6. robomonkey says:

    and not 6 years after this film was released all that industrial might went into constructing the war machine that saw us through the European and Pacific theatres. We couldn’t hope to match that rapid turn around or mass production capability today.

  7. It’s cool to watch stuff like this, but, man, did I cringe at all that unguarded machinery and unlimited number of pinch/crush points.

  8. Tom the Brat says:

    Did you see how they made the crankshaft? Wow.

  9. denis says:

    i love when you see a skilled person on the forge/hammer. It looks effortless but so skilled.

  10. Mike Lu says:

    And in contrast, this is how they make a car nowadays:
    http://www.treehugger.com/cars/how-its-made-tesla-model-s-electric-car-video.html
    Much more automation and much newer technology, but the assembly line (or “assembly tree” as it might be) hasn’t otherwise changed.

  11. P2 of BORG says:

    Some of you might have noticed the ‘safety feature’ @ the 23:00 mark (approx).
    Yep, those fellas were required to push on the two large buttons in front, to make the machine move. If both the workers didn’t press the two ‘safety’ buttons, then nothing!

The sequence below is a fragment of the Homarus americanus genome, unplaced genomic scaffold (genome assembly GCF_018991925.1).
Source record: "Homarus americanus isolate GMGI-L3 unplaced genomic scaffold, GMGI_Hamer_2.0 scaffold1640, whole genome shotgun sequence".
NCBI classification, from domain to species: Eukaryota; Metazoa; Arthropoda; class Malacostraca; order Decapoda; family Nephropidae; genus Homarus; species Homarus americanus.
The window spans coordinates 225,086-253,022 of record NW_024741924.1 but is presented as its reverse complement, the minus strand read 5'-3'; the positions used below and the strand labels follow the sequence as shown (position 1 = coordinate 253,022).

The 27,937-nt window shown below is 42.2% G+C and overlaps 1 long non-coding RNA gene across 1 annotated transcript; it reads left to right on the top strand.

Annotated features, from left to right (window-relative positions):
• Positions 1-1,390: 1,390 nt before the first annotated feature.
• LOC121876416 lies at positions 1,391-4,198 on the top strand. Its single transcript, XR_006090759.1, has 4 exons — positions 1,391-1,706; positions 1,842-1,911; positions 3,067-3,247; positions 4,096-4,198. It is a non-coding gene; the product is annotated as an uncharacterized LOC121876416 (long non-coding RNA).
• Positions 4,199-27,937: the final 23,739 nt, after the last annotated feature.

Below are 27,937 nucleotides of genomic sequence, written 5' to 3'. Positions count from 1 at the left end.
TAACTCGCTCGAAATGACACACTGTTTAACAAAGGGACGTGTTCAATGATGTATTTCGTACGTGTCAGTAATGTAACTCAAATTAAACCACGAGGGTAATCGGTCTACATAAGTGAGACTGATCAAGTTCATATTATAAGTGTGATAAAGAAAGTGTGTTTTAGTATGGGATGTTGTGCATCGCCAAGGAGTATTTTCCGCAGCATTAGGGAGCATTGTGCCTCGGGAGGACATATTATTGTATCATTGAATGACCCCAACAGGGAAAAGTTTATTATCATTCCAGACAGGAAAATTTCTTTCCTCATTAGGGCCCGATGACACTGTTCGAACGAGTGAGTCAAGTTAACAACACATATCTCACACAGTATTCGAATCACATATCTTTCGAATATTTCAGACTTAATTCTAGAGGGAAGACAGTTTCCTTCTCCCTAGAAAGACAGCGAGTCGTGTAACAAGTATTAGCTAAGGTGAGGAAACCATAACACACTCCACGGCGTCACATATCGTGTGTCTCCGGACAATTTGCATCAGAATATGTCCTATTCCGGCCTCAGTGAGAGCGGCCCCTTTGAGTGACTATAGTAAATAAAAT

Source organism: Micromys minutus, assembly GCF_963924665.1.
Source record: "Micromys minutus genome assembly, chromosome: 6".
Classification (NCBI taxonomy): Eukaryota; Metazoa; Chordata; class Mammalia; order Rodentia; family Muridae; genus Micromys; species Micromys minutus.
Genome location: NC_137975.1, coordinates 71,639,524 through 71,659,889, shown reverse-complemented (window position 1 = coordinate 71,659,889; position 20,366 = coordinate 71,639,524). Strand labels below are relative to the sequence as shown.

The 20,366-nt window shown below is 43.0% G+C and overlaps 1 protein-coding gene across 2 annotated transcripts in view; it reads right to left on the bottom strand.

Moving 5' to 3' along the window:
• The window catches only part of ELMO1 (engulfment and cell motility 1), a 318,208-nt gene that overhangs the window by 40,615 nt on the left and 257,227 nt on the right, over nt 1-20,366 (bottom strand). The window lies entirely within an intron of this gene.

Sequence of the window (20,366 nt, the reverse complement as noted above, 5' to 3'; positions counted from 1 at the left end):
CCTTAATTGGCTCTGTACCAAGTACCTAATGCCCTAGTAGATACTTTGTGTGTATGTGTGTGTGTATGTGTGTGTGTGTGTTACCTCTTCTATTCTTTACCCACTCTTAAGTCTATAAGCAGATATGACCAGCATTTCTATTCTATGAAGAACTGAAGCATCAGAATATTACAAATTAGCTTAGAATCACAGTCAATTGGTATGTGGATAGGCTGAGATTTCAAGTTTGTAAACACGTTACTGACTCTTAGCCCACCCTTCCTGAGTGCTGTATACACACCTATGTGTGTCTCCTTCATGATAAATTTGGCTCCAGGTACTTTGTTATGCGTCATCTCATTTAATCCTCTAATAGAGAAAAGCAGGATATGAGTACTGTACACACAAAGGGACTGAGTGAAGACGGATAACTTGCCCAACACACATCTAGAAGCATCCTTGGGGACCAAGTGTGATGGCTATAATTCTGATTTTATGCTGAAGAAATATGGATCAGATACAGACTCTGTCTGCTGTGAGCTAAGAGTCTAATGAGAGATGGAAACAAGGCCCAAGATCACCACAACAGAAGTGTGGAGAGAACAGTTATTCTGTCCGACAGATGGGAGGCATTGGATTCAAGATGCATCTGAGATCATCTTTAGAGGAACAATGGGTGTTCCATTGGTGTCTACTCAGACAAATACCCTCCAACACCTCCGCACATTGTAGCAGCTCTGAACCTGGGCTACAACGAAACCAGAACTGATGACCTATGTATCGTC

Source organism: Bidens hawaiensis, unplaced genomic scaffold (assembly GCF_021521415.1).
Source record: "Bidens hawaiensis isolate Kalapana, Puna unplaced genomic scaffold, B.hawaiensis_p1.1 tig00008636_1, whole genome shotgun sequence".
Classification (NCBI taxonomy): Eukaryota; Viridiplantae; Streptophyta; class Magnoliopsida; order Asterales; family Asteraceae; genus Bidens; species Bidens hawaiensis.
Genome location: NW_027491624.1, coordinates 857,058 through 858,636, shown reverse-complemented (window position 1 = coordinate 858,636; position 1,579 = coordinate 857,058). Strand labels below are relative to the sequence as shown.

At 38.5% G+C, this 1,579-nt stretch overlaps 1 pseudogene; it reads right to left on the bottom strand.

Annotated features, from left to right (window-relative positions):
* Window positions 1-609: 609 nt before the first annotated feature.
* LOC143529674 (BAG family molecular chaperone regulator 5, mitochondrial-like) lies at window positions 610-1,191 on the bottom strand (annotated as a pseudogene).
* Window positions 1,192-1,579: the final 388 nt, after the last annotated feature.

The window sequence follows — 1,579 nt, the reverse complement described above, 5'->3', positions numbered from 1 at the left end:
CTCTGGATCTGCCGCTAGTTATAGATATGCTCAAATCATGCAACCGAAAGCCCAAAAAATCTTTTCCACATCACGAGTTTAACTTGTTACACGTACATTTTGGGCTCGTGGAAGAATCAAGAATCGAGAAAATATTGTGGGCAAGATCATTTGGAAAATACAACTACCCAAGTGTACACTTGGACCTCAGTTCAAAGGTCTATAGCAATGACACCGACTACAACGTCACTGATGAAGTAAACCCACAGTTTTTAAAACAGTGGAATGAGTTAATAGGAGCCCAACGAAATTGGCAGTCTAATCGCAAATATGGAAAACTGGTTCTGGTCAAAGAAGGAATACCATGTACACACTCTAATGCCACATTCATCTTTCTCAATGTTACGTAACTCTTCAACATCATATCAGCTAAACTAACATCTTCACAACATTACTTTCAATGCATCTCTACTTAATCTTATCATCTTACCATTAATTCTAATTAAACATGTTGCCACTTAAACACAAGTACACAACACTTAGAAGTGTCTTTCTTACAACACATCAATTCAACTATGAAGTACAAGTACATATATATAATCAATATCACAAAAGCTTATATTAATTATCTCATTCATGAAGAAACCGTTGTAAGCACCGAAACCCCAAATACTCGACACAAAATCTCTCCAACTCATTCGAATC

It’s a simple, but very effective method of keeping your hands attached to oneself!

    I’ll bet ya, they were awesome arm-wrestlers and better skilled than the ‘workers’ of today…

  12. Figureitout says:

    Science is magic, who are you kidding?

  13. t-bone says:

    So much molten metal! Imagine telling those foundry workers that their grandchildren would be bringing huge lawsuits over coffee that was too hot.

  14. ANC says:

    As a barista at Starbucks, I like to think I carry on that tradition of hard-working craftsmanship… Room for cream, sir?

  15. Andi says:

    Yeah, that’s how it has been done. Amazing what you can do without sophisticated tooling. Forging crankshafts, carving connecting rods and quality control by listening to valves and bearings… But no magic, just old school fabbing…

  16. Joe says:

    Just wow. I didn’t expect the process to be so automated in the 30’s. Those riveting robots on the frame line look nearly like the welding robots of today. Of course they are much simple robots, but I figured it was a far more manual process in the 30’s.

    Also impressed by the quality of the film. Notice that really long continuous take in the car roof pressing? Also notice those flying camera shots from the ceiling a few times. That was wild, expensive stuff back then.

  17. Jacek says:

    Today there are still factories that make cars manually. Just not the mass-produced ones: http://channel.nationalgeographic.com/channel/videos/audi/

  18. Wally Allen says:

    It is amazing how sophisticated the process was when you consider it was about 80 years ago.